School of Computing

Computing students develop serious game for Cyber Security education

30 July 2021

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A new educational serious game will help undergraduates learn about cyber security, thanks to innovative work by students at the School of Computing.

Cyber security expertise is in high demand, as new technologies continue to emerge, and cybercrime becomes a growing threat to society. The serious game titled SherLOCKED was created in the style of a 2D top-down puzzle adventure and is designed to consolidate students' knowledge of foundational security concepts (e.g. security threats and attacks and risk management). With an investigative style theme, the Game's name is a play on the fictional private detective, Sherlock Holmes.

With gamification and serious games progressively being used over a host of fields, Kent students Alice Jaffray and Conor Finn developed SherLOCKED as a new way to engage students with content and to complement more traditional approaches to learning.

After implementing and researching the impact of the Game among undergraduate computer science students, Alice and Conor found it to be an effective and fun solution that prompted further engagement with content that students were introduced to during lectures. This research lends additional evidence to the use of serious games in supporting learning about cyber security.

The students' research paper detailing these findings has been published at the 15th International Symposium on Human Aspects of Information Security & Assurance (HAISA 2021).

Alice said: 'We hope the Game can be used as lecture or revision material for future computer science students on the Introduction to Cyber Security module at Kent. It feels amazing to have had our research published at a conference as undergraduates. It has given me faith in myself and my abilities and I hope I can use that to push me forward into my career.'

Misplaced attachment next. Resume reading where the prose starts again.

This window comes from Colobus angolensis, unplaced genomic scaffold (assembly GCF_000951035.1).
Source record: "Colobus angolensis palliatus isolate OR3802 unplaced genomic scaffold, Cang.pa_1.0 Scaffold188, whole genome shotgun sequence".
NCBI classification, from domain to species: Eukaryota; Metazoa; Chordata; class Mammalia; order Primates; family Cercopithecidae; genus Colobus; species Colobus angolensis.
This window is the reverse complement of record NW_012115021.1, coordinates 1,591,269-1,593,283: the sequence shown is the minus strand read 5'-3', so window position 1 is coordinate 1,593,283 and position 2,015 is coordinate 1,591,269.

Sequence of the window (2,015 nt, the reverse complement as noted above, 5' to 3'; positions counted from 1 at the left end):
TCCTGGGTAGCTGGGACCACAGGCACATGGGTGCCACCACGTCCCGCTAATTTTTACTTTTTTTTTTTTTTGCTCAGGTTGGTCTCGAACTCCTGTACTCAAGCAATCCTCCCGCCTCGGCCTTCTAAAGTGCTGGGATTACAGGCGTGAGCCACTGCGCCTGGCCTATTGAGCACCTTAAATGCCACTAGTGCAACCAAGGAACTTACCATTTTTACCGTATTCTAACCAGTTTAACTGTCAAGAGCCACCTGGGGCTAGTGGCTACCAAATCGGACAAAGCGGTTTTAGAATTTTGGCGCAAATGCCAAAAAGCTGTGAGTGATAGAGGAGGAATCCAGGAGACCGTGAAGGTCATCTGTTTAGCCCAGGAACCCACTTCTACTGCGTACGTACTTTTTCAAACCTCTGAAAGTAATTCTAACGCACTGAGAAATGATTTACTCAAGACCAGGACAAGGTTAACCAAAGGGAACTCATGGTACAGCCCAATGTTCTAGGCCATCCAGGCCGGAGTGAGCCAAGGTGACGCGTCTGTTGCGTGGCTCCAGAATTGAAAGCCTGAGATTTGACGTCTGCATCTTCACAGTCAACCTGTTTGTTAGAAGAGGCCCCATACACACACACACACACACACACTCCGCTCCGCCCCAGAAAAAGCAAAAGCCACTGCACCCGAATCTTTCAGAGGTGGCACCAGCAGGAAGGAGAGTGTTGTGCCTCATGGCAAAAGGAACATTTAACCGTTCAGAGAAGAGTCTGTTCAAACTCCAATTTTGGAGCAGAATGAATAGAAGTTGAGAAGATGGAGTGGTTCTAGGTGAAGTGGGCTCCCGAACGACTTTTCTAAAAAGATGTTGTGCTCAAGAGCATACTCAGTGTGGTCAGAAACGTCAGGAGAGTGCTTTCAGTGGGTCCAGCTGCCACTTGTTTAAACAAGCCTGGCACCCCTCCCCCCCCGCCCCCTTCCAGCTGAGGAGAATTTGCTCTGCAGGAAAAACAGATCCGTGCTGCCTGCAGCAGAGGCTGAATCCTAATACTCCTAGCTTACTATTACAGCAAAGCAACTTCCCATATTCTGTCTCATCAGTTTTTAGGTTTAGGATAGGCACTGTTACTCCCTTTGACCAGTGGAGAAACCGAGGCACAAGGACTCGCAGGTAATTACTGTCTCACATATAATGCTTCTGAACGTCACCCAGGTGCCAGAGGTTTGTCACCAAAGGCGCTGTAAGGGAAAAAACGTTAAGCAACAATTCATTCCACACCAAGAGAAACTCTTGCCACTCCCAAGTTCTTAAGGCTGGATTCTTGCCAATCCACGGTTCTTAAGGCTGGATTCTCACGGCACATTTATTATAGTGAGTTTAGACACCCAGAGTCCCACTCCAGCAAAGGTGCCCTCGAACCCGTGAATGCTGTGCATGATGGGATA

Conor said: 'Our research allowed us to gain real-world insight into whether gamification can be used effectively in an undergraduate setting. The code and problem-solving skills I have developed during this project and my studies have been highly useful. I came onto my undergraduate course with no coding knowledge and had not written a single line of code before, so that in itself is a testament to the lecturers and class supervisors that have helped me along the way.'

Dr Jason Nurse, who supervised the project and leads the Introduction to Cyber Security module at the School of Computing, added: 'I pitched this project as part of this academic year's Introduction to Cyber Security module and asked students to create a game that I could deploy in lectures to help students learn and revise. SherLOCKED was very well received by students. I am delighted for Alice and Conor getting this research project published which is a significant achievement at undergraduate level.'

Now Alice and Conor have completed their final year of undergraduate studies at Kent, they both hope to pursue careers in software engineering. Alice is keen to inspire other young women to get into technology, while Conor has secured a role at the Science and Technology Facilities Council writing software for the analysis of data from the ISIS Neutron and Muon source.

The research paper 'SherLOCKED: A Detective-Themed Serious Game for Cyber Security Education' is published by 15th International Symposium on Human Aspects of Information Security & Assurance (HAISA). doi: 10.1007/978-3-030-81111-2_4

SherLOCKED detective character
SherLOCKED detective character


SherLOCKED screenshot showing correct quiz answer
SherLOCKED screenshot showing correct quiz answer


SherLOCKED screenshot showing incorrect quiz answer
SherLOCKED screenshot showing incorrect quiz answer
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Last Updated: 12/09/2013